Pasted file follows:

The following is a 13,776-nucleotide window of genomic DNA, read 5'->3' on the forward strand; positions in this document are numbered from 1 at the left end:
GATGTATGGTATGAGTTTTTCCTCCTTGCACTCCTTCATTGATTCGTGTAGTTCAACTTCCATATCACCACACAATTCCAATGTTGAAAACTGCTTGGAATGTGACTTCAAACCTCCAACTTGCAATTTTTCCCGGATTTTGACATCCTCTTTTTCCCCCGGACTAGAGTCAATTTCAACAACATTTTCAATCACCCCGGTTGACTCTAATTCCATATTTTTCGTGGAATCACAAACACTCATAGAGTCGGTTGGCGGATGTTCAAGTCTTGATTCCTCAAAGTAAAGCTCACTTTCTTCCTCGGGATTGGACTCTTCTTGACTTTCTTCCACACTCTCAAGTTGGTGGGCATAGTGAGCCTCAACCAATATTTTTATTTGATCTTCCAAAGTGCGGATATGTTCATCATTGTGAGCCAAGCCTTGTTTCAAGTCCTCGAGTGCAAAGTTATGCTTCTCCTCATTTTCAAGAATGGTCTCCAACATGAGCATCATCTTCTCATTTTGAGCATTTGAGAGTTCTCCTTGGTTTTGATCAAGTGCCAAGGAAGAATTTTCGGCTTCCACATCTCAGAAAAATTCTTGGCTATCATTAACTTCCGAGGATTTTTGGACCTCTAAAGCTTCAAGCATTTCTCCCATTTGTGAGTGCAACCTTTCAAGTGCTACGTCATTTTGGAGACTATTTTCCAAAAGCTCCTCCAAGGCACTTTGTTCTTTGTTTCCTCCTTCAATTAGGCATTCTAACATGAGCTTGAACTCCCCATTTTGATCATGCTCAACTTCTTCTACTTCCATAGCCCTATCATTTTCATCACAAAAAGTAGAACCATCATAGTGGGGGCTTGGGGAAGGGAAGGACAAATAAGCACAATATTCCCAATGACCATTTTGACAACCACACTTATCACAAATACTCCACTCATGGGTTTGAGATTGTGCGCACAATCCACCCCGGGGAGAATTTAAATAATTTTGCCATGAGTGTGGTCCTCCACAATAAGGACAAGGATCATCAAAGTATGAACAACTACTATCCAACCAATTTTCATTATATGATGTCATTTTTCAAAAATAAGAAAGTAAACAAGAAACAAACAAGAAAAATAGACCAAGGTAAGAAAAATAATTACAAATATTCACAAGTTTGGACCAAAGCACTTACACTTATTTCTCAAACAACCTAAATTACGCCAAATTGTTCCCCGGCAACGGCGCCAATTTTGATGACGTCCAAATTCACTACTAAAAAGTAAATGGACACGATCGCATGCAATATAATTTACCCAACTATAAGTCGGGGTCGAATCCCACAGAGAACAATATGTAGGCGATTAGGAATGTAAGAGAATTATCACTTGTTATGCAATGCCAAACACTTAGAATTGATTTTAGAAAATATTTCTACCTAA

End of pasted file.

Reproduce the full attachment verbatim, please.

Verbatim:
The following is a 13,776-nucleotide window of genomic DNA, read 5'->3' on the forward strand; positions in this document are numbered from 1 at the left end:
GATGTATGGTATGAGTTTTTCCTCCTTGCACTCCTTCATTGATTCGTGTAGTTCAACTTCCATATCACCACACAATTCCAATGTTGAAAACTGCTTGGAATGTGACTTCAAACCTCCAACTTGCAATTTTTCCCGGATTTTGACATCCTCTTTTTCCCCCGGACTAGAGTCAATTTCAACAACATTTTCAATCACCCCGGTTGACTCTAATTCCATATTTTTCGTGGAATCACAAACACTCATAGAGTCGGTTGGCGGATGTTCAAGTCTTGATTCCTCAAAGTAAAGCTCACTTTCTTCCTCGGGATTGGACTCTTCTTGACTTTCTTCCACACTCTCAAGTTGGTGGGCATAGTGAGCCTCAACCAATATTTTTATTTGATCTTCCAAAGTGCGGATATGTTCATCATTGTGAGCCAAGCCTTGTTTCAAGTCCTCGAGTGCAAAGTTATGCTTCTCCTCATTTTCAAGAATGGTCTCCAACATGAGCATCATCTTCTCATTTTGAGCATTTGAGAGTTCTCCTTGGTTTTGATCAAGTGCCAAGGAAGAATTTTCGGCTTCCACATCTCAGAAAAATTCTTGGCTATCATTAACTTCCGAGGATTTTTGGACCTCTAAAGCTTCAAGCATTTCTCCCATTTGTGAGTGCAACCTTTCAAGTGCTACGTCATTTTGGAGACTATTTTCCAAAAGCTCCTCCAAGGCACTTTGTTCTTTGTTTCCTCCTTCAATTAGGCATTCTAACATGAGCTTGAACTCCCCATTTTGATCATGCTCAACTTCTTCTACTTCCATAGCCCTATCATTTTCATCACAAAAAGTAGAACCATCATAGTGGGGGCTTGGGGAAGGGAAGGACAAATAAGCACAATATTCCCAATGACCATTTTGACAACCACACTTATCACAAATACTCCACTCATGGGTTTGAGATTGTGCGCACAATCCACCCCGGGGAGAATTTAAATAATTTTGCCATGAGTGTGGTCCTCCACAATAAGGACAAGGATCATCAAAGTATGAACAACTACTATCCAACCAATTTTCATTATATGATGTCATTTTTCAAAAATAAGAAAGTAAACAAGAAACAAACAAGAAAAATAGACCAAGGTAAGAAAAATAATTACAAATATTCACAAGTTTGGACCAAAGCACTTACACTTATTTCTCAAACAACCTAAATTACGCCAAATTGTTCCCCGGCAACGGCGCCAATTTTGATGACGTCCAAATTCACTACTAAAAAGTAAATGGACACGATCGCATGCAATATAATTTACCCAACTATAAGTCGGGGTCGAATCCCACAGAGAACAATATGTAGGCGATTAGGAATGTAAGAGAATTATCACTTGTTATGCAATGCCAAACACTTAGAATTGATTTTAGAAAATATTTCTACCTAA